Every coarse category of goods and services that is priced in the annual planning procedure will contain several more detailed subcategories. The prices that the IFB announces in the planning procedure, and that consumers and worker councils base their proposals on, are the average unit price for all goods or services in each coarse category. The producers, i.e., the worker councils, propose what they want to produce and how, based on the prices announced by IFB before each iteration. However, when preparing their proposals, worker councils will want to work with and plan for more detailed subcategories of goods and services, which will help them to efficiently plan their use of various resources and inputs in their production. Thus, there must be a way for producers to derive prices for subcategories from the announced prices for coarse categories of final goods.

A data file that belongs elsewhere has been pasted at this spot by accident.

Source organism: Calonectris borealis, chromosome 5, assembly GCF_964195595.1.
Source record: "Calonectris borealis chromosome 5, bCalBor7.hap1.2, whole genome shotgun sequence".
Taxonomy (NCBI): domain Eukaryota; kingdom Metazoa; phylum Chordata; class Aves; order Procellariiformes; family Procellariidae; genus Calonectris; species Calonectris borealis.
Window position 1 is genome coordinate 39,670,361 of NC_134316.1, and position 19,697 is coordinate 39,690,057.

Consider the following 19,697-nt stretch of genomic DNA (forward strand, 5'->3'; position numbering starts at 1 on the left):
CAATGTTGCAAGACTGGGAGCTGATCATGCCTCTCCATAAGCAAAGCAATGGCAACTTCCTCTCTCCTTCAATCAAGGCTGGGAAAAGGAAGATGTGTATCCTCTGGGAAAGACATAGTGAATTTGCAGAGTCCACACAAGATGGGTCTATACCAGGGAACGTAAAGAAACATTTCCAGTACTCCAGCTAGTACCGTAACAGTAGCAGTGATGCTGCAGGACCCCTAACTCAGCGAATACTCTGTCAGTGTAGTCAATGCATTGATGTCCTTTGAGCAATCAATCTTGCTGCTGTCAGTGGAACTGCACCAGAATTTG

Derived prices of subcategories
Every subcategory belongs to a coarse main category and is primarily defined and categorised based on consumers’ preferences and differences in potential use of resources in production. This means that every product will belong to both a coarse main category and a more detailed subcategory.
|Coarse main product A |
(priced in the annual planning)
|Detailed subcategory – product Aa|
Detailed subcategory – product Ab
Detailed subcategory – product Ac
|Coarse main product B |
(priced in the annual planning)
|Detailed subcategory – product Ba|
Detailed subcategory – product Bb
Detailed subcategory – product Bc